Melissa T. Billigon June 27, 2016
Published by Robert A. Banner, Esq. on June 18, 2014
Last week, the Second Circuit Court of Appeals, which has jurisdiction over cases in the New York area, handed down a significant case regarding the elements of an architect’s design that are entitled to copyright protection. In Zalewski v. Cicero Builder Dev. Inc., 12-3448-CV, 2014 WL 2521388 (2d Cir. June 5, 2014) the appellate court affirmed a Northern District Court’s decision granting summary judgment to builders who were alleged to have infringed an architect’s copyright. The Second Circuit held that although the architect had obtained a valid copyright and although the builder copied the architect’s work, the copying was of “unprotected” elements of the architect’s work. Therefore, the copying was not wrongful and the builder was entitled to summary judgment against the architect.
In this situation the Architect’s plans, which can be viewed in an exhibit to an affirmation filed in the litigation, consisted of very basic elevations and very basic floor plans for colonial homes. The Court found that most of the similarities between the architect’s designs and the builders’ copied designs are features of all colonial homes. The Court reasoned that the architect’s original contribution was very slight and that although the design was copied (but not exactly copied) the builder shared plaintiff’s general style but took nothing from his original expression. “Plaintiff can get no credit for putting a closet in every bedroom, a fireplace in the middle of an exterior wall and kitchen counters against the kitchen walls.” “The overall foot print of the house” and the size of the rooms are “design parameters dictated by consumer preferences and the lot the house will occupy, not the architect.”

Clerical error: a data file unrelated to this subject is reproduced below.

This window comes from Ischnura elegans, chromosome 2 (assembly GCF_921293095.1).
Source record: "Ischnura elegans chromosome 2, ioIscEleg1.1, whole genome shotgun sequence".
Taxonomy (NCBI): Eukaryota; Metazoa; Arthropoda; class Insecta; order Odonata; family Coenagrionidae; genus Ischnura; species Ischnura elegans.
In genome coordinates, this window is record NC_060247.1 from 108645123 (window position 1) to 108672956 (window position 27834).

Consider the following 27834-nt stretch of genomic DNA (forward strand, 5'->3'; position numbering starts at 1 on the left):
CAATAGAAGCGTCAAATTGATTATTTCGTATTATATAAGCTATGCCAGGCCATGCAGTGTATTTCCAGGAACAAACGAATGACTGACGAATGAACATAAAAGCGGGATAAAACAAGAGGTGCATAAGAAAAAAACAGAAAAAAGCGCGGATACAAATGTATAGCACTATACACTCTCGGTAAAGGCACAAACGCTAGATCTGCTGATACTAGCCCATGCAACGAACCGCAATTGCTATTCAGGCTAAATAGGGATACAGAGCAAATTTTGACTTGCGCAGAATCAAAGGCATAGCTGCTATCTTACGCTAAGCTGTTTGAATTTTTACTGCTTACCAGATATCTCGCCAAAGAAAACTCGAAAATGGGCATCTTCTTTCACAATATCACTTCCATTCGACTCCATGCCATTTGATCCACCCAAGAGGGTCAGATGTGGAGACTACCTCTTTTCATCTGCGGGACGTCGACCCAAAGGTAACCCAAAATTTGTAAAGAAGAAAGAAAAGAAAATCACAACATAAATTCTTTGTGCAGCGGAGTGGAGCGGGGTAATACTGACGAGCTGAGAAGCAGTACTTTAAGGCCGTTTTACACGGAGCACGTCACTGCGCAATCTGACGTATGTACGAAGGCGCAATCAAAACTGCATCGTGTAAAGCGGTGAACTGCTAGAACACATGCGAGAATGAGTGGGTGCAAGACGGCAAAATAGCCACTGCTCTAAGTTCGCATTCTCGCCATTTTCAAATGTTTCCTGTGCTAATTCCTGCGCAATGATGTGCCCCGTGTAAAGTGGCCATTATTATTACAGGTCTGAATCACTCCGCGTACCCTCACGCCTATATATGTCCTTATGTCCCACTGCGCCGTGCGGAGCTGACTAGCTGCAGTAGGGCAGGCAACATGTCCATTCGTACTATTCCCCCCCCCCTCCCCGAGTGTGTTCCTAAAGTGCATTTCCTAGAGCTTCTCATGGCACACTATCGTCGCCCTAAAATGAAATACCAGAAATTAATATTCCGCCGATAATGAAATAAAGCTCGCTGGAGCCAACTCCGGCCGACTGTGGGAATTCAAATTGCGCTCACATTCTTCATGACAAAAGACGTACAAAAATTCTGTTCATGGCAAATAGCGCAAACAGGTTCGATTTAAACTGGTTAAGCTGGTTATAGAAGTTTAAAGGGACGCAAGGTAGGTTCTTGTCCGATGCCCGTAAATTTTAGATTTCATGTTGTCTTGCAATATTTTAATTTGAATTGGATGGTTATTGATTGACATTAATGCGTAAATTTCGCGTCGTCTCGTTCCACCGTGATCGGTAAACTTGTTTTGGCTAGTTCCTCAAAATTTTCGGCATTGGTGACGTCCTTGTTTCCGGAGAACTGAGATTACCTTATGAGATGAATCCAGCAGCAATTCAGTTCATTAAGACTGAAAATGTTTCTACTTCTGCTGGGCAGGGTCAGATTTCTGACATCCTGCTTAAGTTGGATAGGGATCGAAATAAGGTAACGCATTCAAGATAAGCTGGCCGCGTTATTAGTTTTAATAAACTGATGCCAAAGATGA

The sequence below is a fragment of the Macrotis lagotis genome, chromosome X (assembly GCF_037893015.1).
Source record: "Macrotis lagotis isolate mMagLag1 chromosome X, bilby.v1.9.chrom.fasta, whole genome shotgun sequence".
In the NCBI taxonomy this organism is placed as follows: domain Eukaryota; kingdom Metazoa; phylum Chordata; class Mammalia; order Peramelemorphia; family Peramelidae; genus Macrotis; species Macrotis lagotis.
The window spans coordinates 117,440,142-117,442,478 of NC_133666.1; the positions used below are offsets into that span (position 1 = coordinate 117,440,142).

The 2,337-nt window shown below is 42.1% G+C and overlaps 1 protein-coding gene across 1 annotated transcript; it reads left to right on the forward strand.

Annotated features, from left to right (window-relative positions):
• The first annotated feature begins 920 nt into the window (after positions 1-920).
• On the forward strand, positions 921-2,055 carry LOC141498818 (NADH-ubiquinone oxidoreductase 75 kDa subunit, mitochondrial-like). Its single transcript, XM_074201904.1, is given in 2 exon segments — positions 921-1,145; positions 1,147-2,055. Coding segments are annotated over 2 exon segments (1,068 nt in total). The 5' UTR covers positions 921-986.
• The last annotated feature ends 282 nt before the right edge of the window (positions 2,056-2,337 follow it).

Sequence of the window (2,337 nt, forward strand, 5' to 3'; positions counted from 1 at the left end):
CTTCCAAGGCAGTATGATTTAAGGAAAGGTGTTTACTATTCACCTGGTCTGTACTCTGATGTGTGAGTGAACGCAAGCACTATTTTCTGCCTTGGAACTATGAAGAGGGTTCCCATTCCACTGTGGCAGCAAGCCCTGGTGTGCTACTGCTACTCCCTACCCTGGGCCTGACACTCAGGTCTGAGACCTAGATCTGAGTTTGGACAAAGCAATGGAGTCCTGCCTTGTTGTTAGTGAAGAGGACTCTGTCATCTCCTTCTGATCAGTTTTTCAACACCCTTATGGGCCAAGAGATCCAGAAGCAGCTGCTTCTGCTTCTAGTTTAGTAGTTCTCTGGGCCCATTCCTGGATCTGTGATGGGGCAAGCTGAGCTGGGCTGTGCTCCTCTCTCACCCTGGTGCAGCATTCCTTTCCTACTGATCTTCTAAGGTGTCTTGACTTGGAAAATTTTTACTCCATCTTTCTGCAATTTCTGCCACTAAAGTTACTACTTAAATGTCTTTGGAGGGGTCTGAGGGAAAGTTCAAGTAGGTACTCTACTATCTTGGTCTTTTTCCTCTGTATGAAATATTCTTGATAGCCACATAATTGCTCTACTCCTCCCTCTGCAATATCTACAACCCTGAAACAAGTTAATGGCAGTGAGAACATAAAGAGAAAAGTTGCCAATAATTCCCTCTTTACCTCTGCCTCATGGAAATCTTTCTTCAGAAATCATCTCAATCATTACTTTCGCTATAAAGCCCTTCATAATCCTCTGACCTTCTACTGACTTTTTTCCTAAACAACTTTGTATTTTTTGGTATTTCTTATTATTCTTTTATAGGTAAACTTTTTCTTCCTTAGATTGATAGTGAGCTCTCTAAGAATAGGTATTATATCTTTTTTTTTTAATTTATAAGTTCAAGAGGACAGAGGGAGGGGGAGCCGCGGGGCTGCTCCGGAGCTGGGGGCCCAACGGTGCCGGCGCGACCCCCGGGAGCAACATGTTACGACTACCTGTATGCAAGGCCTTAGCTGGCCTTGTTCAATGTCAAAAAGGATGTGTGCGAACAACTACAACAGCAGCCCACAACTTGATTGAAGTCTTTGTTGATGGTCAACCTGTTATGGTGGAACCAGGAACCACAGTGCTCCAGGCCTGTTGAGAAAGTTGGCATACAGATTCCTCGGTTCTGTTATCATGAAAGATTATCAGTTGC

The Zalewski case is a significant federal court decision interpreting the rights of architects in the New York area. While the drawings here led the court to reach what is quite possibly the correct result, the language of the Court about what constitutes protectable design could easily be applied in a manner to undercut the level of copyright protection an architect should expect. The decision does offer some clues as to how an architect should create the requisite level of originality to maximize the chance that what happened to Zalewski does not happen to it.